When I was first investigating Catholicism, a Catholic friend was explaining to me the importance of the four marks of the Church—that, as the Nicene Creed tells us, the Church is one, holy, catholic, and apostolic.
As an Evangelical Protestant, I had given little thought to the Nicene Creed, and even less to the four marks. Still I quickly grasped three of the four marks: one, catholic, and apostolic. But, like many people, I stumbled on holy.
"What do you mean, the Church is holy? Haven’t you been paying attention? Don’t you know the first thing about Church history? Sure, you can make an argument that the Church is one, catholic, and apostolic, but be serious: all the evidence suggests that 'holy' is the one thing the Church is not."
One answer to this common objection is that the Church's "holiness" doesn't mean that every member lives like Mother Teresa. Rather, we are saying that it is through the Church that God gives people like Mother Teresa the grace to be holy. The Church has the means of holiness, through the sacraments.
But we are also saying that, in a mystical way, the Church is holy, because it is the Body of Christ, and he is holy.
What does it mean to say that something or someone is holy? It means, literally, that it is set apart, consecrated for a sacred purpose. It is not profane—ordinary or run-of-the-mill.
This certainly describes the Church. Yet too often Catholics shy from representing the Church as “set apart,” in order to appear more “relevant.” We want to reach out to the world, so we make every effort to make the Church appear like the rest of the world. We do all we can to diminish anything that might make the Church stand out in the crowd. After all, if the Church appears odd, no one will be attracted to it. At least that’s the argument.
So church music gets modeled after secular music, which by definition is profane (unless you consider 1970’s folk tunes “set apart”). The architecture of some churches is often indistinguishable from the local grocery store. Parishes emphasize their social aspects more than divine teaching and the graces available only in the sacraments. And most importantly, our preached message can sound identical to what you hear on an amateur self-help podcast. This practice of eliminating or downplaying what makes the Church set-apart has reaped dire consequences—one of them being the outsider’s inability to recognize the Church as “holy.”
Yet the Church is called to be set apart. We are not supposed to mimic the culture. Our Lord told his disciples, “you are not of the world, but I chose you out of the world” (John 15:19). St. Peter wrote that the Church is a “holy nation...called out of darkness” (1 Pet. 2:9). St. Paul urged the Roman Christians, “Do not be conformed to this world but be transformed by the renewal of your mind” (Rom 12:2). And St. James bluntly stated, “Unfaithful creatures! Do you not know that friendship with the world is enmity with God? Therefore whoever wishes to be a friend of the world makes himself an enemy of God” (James 4:4).
We see this principle in action in the early Church. The unbaptized—i.e., those of “this world”—weren’t even allowed to attend the second half of the Mass—the Liturgy of the Eucharist. What was going to happen was so holy, so mysterious, so “set apart,” that only baptized Christians could be present. The early Christians (and Eastern Christians even today) called the sacraments “mysteries,” reflecting their other-worldly nature. It was obvious to everyone in those days—Christian and non-Christian—that the Church isn’t like the world and it revels in this fact. To treat it as something ordinary is to ignore its divine nature.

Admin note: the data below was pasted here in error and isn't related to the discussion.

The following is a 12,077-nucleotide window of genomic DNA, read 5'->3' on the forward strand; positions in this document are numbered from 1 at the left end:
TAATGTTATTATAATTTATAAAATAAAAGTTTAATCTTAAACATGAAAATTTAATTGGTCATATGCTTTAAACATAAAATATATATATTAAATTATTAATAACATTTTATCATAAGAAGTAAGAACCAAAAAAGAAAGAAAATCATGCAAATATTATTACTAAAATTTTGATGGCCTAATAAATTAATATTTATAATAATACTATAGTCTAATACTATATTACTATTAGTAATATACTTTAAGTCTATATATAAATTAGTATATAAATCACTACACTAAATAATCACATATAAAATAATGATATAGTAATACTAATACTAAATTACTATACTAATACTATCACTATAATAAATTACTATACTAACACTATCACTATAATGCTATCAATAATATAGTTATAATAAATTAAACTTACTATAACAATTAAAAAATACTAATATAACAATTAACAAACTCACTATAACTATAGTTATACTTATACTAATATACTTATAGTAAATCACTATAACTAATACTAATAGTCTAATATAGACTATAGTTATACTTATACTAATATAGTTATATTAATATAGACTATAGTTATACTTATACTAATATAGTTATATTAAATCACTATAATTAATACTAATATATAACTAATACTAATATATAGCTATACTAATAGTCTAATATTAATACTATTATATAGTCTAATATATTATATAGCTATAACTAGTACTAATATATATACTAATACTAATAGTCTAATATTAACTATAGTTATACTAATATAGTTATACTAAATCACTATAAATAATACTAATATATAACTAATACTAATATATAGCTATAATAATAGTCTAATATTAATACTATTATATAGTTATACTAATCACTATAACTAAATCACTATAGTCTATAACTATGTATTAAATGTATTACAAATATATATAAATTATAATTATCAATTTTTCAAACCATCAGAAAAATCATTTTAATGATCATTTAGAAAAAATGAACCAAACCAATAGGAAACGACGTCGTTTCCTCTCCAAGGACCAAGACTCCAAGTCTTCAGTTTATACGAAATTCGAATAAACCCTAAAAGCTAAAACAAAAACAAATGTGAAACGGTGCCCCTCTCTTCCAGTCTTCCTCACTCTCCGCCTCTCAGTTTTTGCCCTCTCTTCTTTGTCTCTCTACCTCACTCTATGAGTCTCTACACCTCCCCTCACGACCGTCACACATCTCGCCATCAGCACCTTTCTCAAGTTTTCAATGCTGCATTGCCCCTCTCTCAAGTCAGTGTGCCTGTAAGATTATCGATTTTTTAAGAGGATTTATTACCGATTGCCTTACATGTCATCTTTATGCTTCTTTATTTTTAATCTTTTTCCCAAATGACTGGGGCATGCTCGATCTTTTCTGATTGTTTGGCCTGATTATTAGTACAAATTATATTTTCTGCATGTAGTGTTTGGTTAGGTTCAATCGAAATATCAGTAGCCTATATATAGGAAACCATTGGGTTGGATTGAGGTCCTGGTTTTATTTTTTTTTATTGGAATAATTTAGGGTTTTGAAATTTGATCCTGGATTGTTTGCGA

Accordingly, when presenting the Faith to outsiders we too need to emphasize the Church’s otherworldliness. Imagine the spectacle of a public Corpus Christi procession: to many people it may appear alien, unrecognizable, but this demonstrates powerfully that the Church is more than just another social club.
Now, is this just a return to triumphalism? Wasn’t Vatican II trying to fix the problem of Catholics thinking we’re better than everyone else? If so, I would argue that the pendulum has swung too far the other way. The opposite vice of triumphalism is to be too apologetic, too quick to conform to the world. And keep in mind that when we proclaim the Church’s holiness we are not bragging! We boast only in Christ—his holiness and what he has done. It’s not triumphalistic to tell how Christ has won the means of holiness for us by his saving work. “Let him who boasts, boast of the Lord” (2 Cor. 10:17).
Though it may seem counterintuitive, especially to those who think that conforming the Church to the world will make it more attractive to the world, presenting the Church as set apart can actually benefit evangelization. It’s well known in the marketing world that making something special and exclusive makes it attractive; it’s the commonplace that repels (or bores).
People know they can get mere fun, or fellowship, or a motivational pep talk, anywhere. But the Catholic Church offers what they can get nowhere else. Nothing on this earth is more out of the ordinary. It is the only divine institution in our human world. So instead of presenting it as just another social club, we need to proclaim its heavenly origin, its sacred contents, and its unique identity. The Church offers something that no other institution can: the path to eternal life and the means to navigate it.
Evangelization is not about making the Church look like the world. It is, on the contrary, about highlighting how utterly different from the world it is. When we evangelize people, let’s not forget to tell them that the Church is holy, and that it offers the means for them to become holy too.
Image: The Dome of the Rotunda just above the Edicule at the Church of the Holy Sepulchre in Jerusalem.